In this post, I’d like to explain the principles of the automatic meshing in SOFiSTiK. But before we look into the meshing itself, let’s touch on what are finite elements.
The basic concept of finite elements is that the big unsolved problem – in our case, the structure – gets divided into several smaller ones. Every one of these pieces represents a set of element equations to the original problem. All those sets of element equations get systematically recombined into a global system of equations for the final calculation.
The main takeaway; you just break down a big problem into several simpler to solve problems.
With that out of the way, let’s look into the meshing process itself.
When sticking to the graphical workflow to build the structural model, it is not obvious what happens when hitting the export button. And in most cases, it might not be necessary to look under the hood at all.
However, today, we will do precisely that. We will look into the automatic mesh generation process.
When creating a model in “SOFiPLUS” (AutoCAD), the Revit plugin “Analysis and Design” or the McNeel Rhinoceros interface you are not working with finite elements; you actually work with structural elements.
What are Structural Elements?
Structural elements represent members of the structure such as beams, columns, slabs, walls, single supports and more.
They include relevant geometry and structural information, which is essential to describe the calculation model and to perform the analysis and the design at a later stage.
There are four essential structural elements:
Are defined at a specific position in the model and may represent a support condition, a columns head or punching information.
Can include information about support conditions and cross-sections. Sometimes also used to influence the meshing behaviour as a lose geometric curve (no cross-section information or support conditions).
Are defined by a closed set of inner and outer boundary curves and may have a geometric surface description assigned to it. Typical properties are thickness and element formulation.
Are defined by a set of enclosing structural regions. They can be meshed either unstructured with tetrahedral elements or structured by extrusion or rotation with hexahedral elements.
The Mesh Generation in SOFiMSH-C
Let me walk you through the mesh generation process and explain what happens behind the curtains.
First of all, and you might guess it already, to generate a mesh, there have to be structural elements. When you hit the export button, SOFiMSH-C, which is the program module to generate the finite elements, starts doing its magic.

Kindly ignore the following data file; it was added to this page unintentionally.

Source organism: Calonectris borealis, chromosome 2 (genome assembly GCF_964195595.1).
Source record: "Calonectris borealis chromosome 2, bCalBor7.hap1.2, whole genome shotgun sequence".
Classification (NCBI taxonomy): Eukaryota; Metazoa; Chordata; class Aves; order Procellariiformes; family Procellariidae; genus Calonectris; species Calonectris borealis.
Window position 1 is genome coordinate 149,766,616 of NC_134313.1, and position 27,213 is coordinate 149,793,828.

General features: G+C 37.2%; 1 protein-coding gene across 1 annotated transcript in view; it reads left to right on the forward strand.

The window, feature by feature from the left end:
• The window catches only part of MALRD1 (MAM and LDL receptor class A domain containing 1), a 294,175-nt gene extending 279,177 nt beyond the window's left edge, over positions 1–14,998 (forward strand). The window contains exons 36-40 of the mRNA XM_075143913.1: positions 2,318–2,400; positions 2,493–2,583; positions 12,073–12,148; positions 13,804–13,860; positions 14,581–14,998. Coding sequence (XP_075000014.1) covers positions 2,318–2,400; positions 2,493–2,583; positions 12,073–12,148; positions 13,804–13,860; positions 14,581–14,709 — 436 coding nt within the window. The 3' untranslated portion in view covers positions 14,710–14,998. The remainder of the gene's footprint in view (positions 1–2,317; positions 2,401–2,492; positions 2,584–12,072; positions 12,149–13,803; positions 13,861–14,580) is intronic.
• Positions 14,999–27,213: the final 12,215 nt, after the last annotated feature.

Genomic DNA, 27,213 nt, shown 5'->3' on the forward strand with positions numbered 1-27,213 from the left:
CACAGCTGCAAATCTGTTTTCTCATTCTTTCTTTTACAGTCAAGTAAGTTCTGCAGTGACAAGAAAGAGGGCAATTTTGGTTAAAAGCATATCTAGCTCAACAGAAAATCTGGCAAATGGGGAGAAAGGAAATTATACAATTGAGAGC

SOFiMSH-C analyses and processes the entered information of the structural elements and describes them. Structural lines are defined by their endpoints, structural areas by a closed sequence of structural edges.
Now, as the structural elements are described, it is time to create the actual finite elements, preferable quadrilateral elements.
First of all, a triangular mesh is generated for the entire model.
Those triangles represent the basis for building the quadrilateral mesh.
To get the requested quadrilateral mesh, triangular elements in pairs (T1+T2) get combined.
The pairing process includes checking and prioritising, which impacts the sequence of creating the quadrilateral elements—quality assurance for the final mesh, so to say.
The process from triangular to quadrilateral elements is not a simple merge. Two triangular elements get replaced by four new quadrilateral elements. You can see it in the graphic below.
There is a chance that at some spots, triangular elements remain. But there is a smart solution to transfer those into quadrilateral elements too. They get solved by dividing them into three quadrilateral elements.
Now that we get an idea about the process, let’s check it on an example, a square slab.
First, the slab gets divided into triangular elements, the maximum element size, which was allocated based on the structure size or set by yourself, is taken into consideration in this step.
Pairs of triangular elements get replaced by four single quadrilateral elements.
Remaining triangular elements will be resolved by dividing them into three quadrilateral elements.
At the very end of the process, not mentioned yet, a node relaxation takes place. It ensures a high quality of the mesh.
And that’s all about the principles of the meshing process in SOFiSTiK.
Besides the automatic mesher SOFiMSH-C, it is also possible to create a full user-defined mesh. It can be achieved by using the program module SOFiMSH-A in the text interface Teddy.
Now, as you know about the principles of mesh generation in SOFiSTiK, you might see the mesh-related warnings in a different light. And maybe it helps you to fix mesh issues or to interfere with the meshing process in a better way.